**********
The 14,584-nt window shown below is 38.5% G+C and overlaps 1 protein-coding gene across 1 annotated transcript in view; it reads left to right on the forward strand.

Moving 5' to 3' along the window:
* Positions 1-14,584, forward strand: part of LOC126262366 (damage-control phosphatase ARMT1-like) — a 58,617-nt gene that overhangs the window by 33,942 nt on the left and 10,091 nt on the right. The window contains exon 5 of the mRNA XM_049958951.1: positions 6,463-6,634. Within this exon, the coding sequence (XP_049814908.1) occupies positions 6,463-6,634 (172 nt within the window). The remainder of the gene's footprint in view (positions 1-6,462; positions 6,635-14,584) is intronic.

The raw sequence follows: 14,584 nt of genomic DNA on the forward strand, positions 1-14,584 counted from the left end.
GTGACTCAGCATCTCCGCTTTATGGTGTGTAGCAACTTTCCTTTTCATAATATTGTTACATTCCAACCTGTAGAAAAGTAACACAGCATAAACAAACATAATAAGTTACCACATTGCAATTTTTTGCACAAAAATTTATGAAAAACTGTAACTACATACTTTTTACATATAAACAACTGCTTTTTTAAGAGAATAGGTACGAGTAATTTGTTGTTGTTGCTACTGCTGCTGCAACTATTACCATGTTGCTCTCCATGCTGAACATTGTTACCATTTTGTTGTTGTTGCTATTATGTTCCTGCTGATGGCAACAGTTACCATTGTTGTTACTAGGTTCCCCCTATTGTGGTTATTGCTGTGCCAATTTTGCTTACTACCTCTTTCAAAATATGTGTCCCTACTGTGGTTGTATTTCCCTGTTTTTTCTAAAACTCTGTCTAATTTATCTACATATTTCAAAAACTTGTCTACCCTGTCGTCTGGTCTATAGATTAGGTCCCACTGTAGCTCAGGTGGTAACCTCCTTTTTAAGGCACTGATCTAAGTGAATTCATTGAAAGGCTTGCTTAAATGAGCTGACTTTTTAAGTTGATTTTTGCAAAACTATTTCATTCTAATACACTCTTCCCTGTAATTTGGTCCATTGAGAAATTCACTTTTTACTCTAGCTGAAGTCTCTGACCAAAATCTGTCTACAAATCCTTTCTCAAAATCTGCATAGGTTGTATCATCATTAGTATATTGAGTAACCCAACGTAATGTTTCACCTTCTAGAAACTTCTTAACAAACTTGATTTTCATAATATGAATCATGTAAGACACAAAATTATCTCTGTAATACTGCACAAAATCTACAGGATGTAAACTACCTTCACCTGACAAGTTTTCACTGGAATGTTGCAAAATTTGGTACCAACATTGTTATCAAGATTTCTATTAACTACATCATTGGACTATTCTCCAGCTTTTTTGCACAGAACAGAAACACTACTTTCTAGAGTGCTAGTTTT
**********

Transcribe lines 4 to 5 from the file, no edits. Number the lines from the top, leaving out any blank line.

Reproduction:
The raw sequence follows: 14,584 nt of genomic DNA on the forward strand, positions 1-14,584 counted from the left end.
GTGACTCAGCATCTCCGCTTTATGGTGTGTAGCAACTTTCCTTTTCATAATATTGTTACATTCCAACCTGTAGAAAAGTAACACAGCATAAACAAACATAATAAGTTACCACATTGCAATTTTTTGCACAAAAATTTATGAAAAACTGTAACTACATACTTTTTACATATAAACAACTGCTTTTTTAAGAGAATAGGTACGAGTAATTTGTTGTTGTTGCTACTGCTGCTGCAACTATTACCATGTTGCTCTCCATGCTGAACATTGTTACCATTTTGTTGTTGTTGCTATTATGTTCCTGCTGATGGCAACAGTTACCATTGTTGTTACTAGGTTCCCCCTATTGTGGTTATTGCTGTGCCAATTTTGCTTACTACCTCTTTCAAAATATGTGTCCCTACTGTGGTTGTATTTCCCTGTTTTTTCTAAAACTCTGTCTAATTTATCTACATATTTCAAAAACTTGTCTACCCTGTCGTCTGGTCTATAGATTAGGTCCCACTGTAGCTCAGGTGGTAACCTCCTTTTTAAGGCACTGATCTAAGTGAATTCATTGAAAGGCTTGCTTAAATGAGCTGACTTTTTAAGTTGATTTTTGCAAAACTATTTCATTCTAATACACTCTTCCCTGTAATTTGGTCCATTGAGAAATTCACTTTTTACTCTAGCTGAAGTCTCTGACCAAAATCTGTCTACAAATCCTTTCTCAAAATCTGCATAGGTTGTATCATCATTAGTATATTGAGTAACCCAACGTAATGTTTCACCTTCTAGAAACTTCTTAACAAACTTGATTTTCATAATATGAATCATGTAAGACACAAAATTATCTCTGTAATACTGCACAAAATCTACAGGATGTAAACTACCTTCACCTGACAAGTTTTCACTGGAATGTTGCAAAATTTGGTACCAACATTGTTATCAAGATTTCTATTAACTACATCATTGGACTATTCTCCAGCTTTTTTGCACAGAACAGAAACACTACTTTCTAGAGTGCTAGTTTT